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Common Misconceptions about Heraldry

1. Misuse of the word "Crest"

The term "crest" is commonly used to refer to an entire coat of arms, including the shield. This is incorrect, since the crest is only the object that is placed at the top of the design, above the shield. It represents an identifying device (often a figure or animal) that was worn on the helmet of a knight - it is usually shown in heraldic art as sitting on the top of a stylized helmet. It is sometimes shown by itself, without shield or helmet, as an identifying symbol - likely the reason for the common confusion about its meaning.

2. The idea of "Family Arms"

This is concept whose validity depends on one's ancestry, since there exist two different heraldic traditions relating to the inheritance of arms. For brevity (but slightly inaccurately) we will call them the British and European traditions. The former involve arms granted by or inherited from the heraldic authorities of England, Scotland, Ireland and Canada - those that assert the principle of "one man, one coat". The latter encompass arms inherited from the numerous granting authorities of Continental Europe. These differ in some ways among themselves, but all hew to the concept that arms represent a surname and may be inherited by all sons of the original bearer and by their descendants. In other words, they are "family arms". The two traditions are discussed below.

(a) The British Tradition.

If one's surname and ancestry are British (historically, the term includes Irish), there is no such thing as family arms! Under this tradition, a coat of arms is granted to a single individual, not a family. Those arms may be inherited by a (single) descendant of the original owner (usually the eldest son) and he in turn may pass them on to his heir, and so on. Note that this only occurs on the death of the current holder and only to one person at a time.

However, it is not uncommon for a younger child or later descendant of the original bearer to be granted arms that resemble the ancestral grant. They may have the same charges in a different arrangement or in different colours; or they may have a border or some additional object that differences them in some way from the original - there are many ways in which this can be done. The important things to remember, however, are:

  1. The new arms must be readily distinguishable from the original - no two persons may bear the same arms; and
  2. They must be acquired through a new grant of arms from a legal Authority - you can't just make them up yourself.

This rule applies particularly to the most important part of a coat of arms - the shield. It is not uncommon (particularly in Scottish practice) for members of the same family to be granted shields that are different in various ways but be permitted to use the same crest. In this way, it is possible for the often-misused term "family crest" to have a real meaning - so long as it is understood to refer only to the crest (the device above the shield) and not to the whole coat of arms.

(b) The European Tradition.

As mentioned above, under this tradition it is possible for several persons of the same surname to bear the same arms. If one's surname and ancestry derive from many of the countries or states of continental Europe, you may have inherited a coat of arms originally belonging to an ancestor of the same surname. However, the mere possession of a particular surname does not mean that you have a right to a particular coat of arms. You may descend from a collateral line (i.e. from someone in a generation senior to the original grantee); or you may descend from a totally unrelated line with the same surname. In either of these situations, you do not have a right to the arms in question - although you may be entitled to others. To establish a right to a particular coat, you must establish descent from the original armiger and provide adequate documentation of it. To do so usually involves some genealogical research and contact with one of the semi-official rolls of arms in various European countries or states.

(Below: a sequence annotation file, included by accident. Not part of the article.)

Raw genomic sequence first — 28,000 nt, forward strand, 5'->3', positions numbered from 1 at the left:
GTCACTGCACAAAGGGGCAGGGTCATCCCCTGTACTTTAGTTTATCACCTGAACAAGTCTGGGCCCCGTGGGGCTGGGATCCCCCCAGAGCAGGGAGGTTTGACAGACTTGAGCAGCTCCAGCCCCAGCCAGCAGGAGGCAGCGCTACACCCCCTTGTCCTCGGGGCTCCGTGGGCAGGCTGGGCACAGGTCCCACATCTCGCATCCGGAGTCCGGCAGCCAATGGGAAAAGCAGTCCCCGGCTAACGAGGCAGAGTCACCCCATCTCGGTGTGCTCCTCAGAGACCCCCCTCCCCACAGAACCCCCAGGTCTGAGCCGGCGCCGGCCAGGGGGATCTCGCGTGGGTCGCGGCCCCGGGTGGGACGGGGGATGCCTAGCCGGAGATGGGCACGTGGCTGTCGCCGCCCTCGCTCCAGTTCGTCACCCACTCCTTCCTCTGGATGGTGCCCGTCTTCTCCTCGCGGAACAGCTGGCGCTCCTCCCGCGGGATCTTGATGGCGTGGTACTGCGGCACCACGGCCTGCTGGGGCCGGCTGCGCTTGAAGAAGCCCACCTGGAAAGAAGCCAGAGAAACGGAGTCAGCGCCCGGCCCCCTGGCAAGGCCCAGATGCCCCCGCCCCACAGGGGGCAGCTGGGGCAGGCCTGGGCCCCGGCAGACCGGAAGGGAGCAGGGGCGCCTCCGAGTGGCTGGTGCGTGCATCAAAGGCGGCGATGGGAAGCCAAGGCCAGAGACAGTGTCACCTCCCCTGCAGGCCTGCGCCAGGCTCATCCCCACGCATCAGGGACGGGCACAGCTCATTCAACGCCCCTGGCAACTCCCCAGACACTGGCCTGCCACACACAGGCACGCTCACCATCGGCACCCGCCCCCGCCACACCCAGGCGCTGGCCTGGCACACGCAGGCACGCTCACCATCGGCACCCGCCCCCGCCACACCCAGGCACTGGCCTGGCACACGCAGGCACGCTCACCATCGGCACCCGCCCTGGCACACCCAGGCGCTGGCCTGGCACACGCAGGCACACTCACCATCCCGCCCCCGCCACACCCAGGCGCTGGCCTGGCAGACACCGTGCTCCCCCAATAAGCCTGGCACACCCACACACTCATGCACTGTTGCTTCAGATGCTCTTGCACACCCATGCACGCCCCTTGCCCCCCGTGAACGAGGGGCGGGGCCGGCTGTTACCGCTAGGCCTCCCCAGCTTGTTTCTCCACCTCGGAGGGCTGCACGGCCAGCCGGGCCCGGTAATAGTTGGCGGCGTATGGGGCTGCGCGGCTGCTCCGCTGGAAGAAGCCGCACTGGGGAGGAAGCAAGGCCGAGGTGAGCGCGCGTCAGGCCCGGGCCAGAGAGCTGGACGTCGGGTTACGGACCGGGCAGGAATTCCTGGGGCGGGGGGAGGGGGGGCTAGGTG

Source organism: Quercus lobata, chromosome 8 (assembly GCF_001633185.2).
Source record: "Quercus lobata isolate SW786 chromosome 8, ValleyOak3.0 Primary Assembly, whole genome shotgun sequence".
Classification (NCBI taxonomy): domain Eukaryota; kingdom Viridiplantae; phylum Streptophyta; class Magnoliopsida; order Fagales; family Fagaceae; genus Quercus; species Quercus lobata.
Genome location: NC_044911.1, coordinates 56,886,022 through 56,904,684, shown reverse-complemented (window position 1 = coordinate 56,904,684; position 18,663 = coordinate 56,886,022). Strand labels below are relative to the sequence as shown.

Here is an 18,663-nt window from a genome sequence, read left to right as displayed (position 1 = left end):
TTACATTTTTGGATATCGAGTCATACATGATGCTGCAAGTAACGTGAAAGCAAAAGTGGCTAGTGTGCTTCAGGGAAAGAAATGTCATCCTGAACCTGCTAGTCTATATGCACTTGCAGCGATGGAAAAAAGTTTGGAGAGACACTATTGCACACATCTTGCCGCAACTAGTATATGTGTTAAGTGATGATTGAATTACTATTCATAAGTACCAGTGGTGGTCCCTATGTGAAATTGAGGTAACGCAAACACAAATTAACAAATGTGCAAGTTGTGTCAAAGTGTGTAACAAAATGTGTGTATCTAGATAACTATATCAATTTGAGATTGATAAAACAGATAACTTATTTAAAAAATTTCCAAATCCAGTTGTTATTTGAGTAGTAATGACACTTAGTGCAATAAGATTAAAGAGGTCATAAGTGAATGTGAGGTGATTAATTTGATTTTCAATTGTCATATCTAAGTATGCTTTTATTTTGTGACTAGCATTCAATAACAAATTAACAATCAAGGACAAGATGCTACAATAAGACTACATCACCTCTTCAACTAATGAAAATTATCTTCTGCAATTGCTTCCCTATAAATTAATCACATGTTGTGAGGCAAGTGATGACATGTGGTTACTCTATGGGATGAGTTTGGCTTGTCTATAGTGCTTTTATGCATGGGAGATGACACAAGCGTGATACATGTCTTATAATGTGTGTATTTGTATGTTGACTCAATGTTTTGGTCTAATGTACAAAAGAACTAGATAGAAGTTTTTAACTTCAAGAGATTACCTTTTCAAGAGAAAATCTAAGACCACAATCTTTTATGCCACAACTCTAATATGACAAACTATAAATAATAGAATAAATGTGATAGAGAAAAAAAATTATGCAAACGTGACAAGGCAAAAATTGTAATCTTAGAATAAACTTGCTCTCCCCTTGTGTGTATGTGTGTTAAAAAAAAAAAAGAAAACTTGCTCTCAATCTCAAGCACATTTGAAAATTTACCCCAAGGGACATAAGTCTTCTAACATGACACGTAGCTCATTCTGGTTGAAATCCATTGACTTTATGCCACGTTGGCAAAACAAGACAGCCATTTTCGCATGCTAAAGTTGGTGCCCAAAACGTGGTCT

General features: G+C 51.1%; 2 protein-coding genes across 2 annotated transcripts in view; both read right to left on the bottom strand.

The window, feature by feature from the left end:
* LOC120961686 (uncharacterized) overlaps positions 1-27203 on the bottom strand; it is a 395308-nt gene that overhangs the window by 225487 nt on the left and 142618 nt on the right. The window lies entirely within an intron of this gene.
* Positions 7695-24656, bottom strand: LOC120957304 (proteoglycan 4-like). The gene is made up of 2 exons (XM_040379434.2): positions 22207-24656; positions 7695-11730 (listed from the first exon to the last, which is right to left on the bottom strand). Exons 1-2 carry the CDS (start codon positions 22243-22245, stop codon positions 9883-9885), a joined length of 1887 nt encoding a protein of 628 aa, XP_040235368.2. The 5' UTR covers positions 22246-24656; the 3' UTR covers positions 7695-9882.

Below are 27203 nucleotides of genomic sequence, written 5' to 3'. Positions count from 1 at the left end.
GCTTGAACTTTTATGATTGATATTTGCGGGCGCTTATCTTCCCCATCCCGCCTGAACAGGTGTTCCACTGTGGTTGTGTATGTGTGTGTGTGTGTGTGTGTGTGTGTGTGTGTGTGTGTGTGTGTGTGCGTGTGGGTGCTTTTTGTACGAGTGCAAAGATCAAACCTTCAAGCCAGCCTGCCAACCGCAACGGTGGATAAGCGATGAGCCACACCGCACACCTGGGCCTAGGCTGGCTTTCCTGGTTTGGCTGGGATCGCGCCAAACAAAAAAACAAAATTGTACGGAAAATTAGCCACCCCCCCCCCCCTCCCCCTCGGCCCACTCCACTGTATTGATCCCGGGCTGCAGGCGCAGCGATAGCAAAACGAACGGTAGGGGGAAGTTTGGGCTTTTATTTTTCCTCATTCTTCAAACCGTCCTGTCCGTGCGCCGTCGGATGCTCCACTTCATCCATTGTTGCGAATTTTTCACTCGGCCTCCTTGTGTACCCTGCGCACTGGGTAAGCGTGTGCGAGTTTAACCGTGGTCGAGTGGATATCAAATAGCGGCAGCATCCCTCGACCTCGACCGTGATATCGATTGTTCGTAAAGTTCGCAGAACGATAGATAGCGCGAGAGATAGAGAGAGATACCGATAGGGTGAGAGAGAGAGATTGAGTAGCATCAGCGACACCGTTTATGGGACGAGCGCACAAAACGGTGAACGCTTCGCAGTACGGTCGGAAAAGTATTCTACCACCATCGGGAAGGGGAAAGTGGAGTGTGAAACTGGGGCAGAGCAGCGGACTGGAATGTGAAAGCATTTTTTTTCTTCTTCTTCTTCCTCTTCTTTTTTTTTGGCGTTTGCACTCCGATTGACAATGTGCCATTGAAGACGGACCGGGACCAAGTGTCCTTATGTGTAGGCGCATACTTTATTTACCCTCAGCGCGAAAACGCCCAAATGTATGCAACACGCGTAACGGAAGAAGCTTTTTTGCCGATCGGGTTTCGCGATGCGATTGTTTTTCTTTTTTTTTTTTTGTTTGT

3. Use of Assumed Arms

  1. In some countries where a heraldic granting authority exists -- and notably in Scotland -- it is illegal to "assume" a coat of arms (i.e. merely to design one yourself and use it without a grant). In Canada, it is not strictly illegal but is considered improper and such arms have no legitimacy -- that is, they confer no ownership or protection against unauthorized copying or use by another person or institution. Unfortunately, this practice of assuming arms is not uncommon among Canadian municipalities, often with pretty ghastly results. In most cases, such arms are used quite innocently in the belief that they have been "properly approved" by some official body in the past - usually the City Council itself, which was unaware that it lacked the authority to do what can only be done by the Crown. This sort of thing was common - and to some extent excusable - when application for arms had to be made in Britain and was a long and costly process. Now, however, with a Canadian Heraldic Authority to provide a relatively simple and inexpensive means to acquire arms, there is no further reason for the practice, especially for a municipality (see Obtaining a Coat of Arms). It is one of the projects of the RHSC to inform municipalities of this and encourage them to obtain properly designed and granted arms. The same principle applies to other corporate arms and to personal arms.
  2. In countries where (as in the U.S.) there is no granting authority, and where the use of assumed arms is, by default, legal, the Society may recognize the use of such arms by a member, under certain conditions. The arms themselves must be heraldically correct and the Society may require that they be registered by a well-known and respected heraldic body (such as, in the US, the American College of Heraldry).